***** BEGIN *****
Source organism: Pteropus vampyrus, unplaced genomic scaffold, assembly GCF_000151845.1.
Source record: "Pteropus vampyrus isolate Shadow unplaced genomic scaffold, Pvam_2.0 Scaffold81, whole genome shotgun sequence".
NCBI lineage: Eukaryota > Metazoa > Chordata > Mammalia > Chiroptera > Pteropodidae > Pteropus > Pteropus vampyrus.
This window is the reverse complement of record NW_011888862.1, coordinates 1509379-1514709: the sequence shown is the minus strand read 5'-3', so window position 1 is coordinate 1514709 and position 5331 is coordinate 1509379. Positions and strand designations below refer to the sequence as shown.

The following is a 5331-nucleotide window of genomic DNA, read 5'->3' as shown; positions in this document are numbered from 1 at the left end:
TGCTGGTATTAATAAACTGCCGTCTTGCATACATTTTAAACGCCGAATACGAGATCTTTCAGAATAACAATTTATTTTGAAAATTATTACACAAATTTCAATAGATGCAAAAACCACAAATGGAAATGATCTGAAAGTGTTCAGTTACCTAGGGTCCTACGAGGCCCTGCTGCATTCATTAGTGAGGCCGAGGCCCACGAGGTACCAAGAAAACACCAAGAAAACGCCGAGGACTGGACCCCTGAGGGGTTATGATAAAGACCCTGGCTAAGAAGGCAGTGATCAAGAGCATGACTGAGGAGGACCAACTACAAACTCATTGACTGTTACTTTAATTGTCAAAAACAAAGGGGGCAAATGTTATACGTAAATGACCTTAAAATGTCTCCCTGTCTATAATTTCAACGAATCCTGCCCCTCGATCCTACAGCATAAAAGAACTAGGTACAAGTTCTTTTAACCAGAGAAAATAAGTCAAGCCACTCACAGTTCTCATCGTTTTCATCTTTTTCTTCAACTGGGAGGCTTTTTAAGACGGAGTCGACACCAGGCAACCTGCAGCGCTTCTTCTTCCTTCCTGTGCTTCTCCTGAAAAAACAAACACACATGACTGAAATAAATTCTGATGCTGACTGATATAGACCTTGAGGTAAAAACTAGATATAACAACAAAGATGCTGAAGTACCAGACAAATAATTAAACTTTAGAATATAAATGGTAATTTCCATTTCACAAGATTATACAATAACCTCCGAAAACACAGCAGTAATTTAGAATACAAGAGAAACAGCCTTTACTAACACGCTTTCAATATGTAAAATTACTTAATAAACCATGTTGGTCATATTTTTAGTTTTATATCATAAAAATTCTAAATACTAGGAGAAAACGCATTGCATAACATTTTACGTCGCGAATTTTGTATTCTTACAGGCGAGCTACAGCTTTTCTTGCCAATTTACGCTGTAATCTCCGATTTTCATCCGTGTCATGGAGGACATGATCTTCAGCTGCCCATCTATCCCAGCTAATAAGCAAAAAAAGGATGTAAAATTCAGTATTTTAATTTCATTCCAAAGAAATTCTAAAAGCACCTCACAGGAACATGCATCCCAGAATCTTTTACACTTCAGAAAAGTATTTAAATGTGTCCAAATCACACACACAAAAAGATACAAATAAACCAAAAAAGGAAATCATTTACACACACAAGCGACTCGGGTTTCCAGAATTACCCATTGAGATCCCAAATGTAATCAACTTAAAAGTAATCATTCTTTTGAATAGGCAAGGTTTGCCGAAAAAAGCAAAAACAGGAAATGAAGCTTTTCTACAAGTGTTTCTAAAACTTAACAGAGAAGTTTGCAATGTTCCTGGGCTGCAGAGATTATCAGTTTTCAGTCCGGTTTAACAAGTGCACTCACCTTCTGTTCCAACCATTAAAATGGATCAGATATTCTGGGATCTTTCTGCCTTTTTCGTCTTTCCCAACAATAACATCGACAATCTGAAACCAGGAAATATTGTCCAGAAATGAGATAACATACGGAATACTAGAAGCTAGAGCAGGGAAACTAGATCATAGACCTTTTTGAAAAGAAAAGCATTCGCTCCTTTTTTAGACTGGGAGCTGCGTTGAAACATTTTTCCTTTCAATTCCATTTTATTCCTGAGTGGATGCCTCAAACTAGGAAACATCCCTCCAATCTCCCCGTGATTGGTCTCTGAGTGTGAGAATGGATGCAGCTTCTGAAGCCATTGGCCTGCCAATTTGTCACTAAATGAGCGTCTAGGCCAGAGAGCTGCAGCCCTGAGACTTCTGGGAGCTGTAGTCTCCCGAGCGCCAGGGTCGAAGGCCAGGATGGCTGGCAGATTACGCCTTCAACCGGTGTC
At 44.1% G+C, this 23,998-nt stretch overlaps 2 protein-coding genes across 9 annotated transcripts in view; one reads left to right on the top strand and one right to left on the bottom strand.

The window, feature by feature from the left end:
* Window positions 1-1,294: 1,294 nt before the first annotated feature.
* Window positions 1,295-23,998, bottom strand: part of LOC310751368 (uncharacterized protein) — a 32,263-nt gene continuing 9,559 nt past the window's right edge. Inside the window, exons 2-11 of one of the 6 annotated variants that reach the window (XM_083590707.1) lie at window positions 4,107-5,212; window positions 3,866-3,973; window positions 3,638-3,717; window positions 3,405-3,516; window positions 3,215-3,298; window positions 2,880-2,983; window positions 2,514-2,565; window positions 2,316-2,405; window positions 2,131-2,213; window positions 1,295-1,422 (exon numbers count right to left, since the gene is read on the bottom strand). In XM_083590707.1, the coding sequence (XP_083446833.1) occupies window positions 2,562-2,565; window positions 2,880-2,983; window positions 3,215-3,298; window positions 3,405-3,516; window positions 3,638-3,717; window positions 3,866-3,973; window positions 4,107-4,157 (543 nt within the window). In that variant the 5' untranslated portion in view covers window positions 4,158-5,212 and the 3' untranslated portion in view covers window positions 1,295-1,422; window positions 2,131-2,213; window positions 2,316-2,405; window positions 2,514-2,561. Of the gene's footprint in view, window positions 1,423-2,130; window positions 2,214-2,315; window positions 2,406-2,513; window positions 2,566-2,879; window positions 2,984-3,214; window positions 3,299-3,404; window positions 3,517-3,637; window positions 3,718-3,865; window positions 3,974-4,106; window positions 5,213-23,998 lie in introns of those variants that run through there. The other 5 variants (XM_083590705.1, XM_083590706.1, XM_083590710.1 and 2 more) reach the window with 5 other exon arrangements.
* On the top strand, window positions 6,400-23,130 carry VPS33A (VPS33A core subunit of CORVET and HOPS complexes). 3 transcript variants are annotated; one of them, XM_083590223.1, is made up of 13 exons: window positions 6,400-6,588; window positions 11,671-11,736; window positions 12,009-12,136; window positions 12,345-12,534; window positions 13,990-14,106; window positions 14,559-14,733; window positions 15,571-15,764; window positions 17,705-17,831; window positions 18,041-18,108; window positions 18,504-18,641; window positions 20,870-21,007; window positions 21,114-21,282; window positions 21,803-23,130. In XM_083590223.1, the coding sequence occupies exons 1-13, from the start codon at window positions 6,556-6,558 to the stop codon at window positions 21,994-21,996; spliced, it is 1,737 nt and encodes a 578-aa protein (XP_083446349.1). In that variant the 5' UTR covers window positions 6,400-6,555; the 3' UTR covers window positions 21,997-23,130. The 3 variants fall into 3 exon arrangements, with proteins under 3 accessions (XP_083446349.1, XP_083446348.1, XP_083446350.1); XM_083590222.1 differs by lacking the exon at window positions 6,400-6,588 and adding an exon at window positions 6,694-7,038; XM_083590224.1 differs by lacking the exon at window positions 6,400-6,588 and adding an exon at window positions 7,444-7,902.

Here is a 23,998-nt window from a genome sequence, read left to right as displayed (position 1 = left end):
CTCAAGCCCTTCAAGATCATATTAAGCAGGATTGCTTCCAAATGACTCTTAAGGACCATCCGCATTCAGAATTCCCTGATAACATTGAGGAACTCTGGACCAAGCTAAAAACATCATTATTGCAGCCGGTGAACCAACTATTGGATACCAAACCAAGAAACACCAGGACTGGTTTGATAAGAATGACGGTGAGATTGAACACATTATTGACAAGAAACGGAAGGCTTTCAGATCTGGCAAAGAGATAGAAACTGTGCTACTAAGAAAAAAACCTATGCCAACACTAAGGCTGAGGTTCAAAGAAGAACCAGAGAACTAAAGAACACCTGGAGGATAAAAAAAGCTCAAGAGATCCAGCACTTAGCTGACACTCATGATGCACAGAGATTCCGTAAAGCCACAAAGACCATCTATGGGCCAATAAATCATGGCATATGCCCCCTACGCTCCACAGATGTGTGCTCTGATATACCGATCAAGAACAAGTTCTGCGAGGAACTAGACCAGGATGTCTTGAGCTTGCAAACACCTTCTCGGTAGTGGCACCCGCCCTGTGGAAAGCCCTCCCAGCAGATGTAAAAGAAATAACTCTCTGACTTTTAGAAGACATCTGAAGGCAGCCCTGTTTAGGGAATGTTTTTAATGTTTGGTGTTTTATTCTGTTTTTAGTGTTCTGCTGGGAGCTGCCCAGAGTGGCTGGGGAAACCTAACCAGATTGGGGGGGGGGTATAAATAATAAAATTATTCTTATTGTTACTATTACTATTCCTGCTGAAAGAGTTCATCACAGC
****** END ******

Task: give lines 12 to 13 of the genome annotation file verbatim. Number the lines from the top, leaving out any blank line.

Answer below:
Here is a 23,998-nt window from a genome sequence, read left to right as displayed (position 1 = left end):
CTCAAGCCCTTCAAGATCATATTAAGCAGGATTGCTTCCAAATGACTCTTAAGGACCATCCGCATTCAGAATTCCCTGATAACATTGAGGAACTCTGGACCAAGCTAAAAACATCATTATTGCAGCCGGTGAACCAACTATTGGATACCAAACCAAGAAACACCAGGACTGGTTTGATAAGAATGACGGTGAGATTGAACACATTATTGACAAGAAACGGAAGGCTTTCAGATCTGGCAAAGAGATAGAAACTGTGCTACTAAGAAAAAAACCTATGCCAACACTAAGGCTGAGGTTCAAAGAAGAACCAGAGAACTAAAGAACACCTGGAGGATAAAAAAAGCTCAAGAGATCCAGCACTTAGCTGACACTCATGATGCACAGAGATTCCGTAAAGCCACAAAGACCATCTATGGGCCAATAAATCATGGCATATGCCCCCTACGCTCCACAGATGTGTGCTCTGATATACCGATCAAGAACAAGTTCTGCGAGGAACTAGACCAGGATGTCTTGAGCTTGCAAACACCTTCTCGGTAGTGGCACCCGCCCTGTGGAAAGCCCTCCCAGCAGATGTAAAAGAAATAACTCTCTGACTTTTAGAAGACATCTGAAGGCAGCCCTGTTTAGGGAATGTTTTTAATGTTTGGTGTTTTATTCTGTTTTTAGTGTTCTGCTGGGAGCTGCCCAGAGTGGCTGGGGAAACCTAACCAGATTGGGGGGGGGGTATAAATAATAAAATTATTCTTATTGTTACTATTACTATTCCTGCTGAAAGAGTTCATCACAGC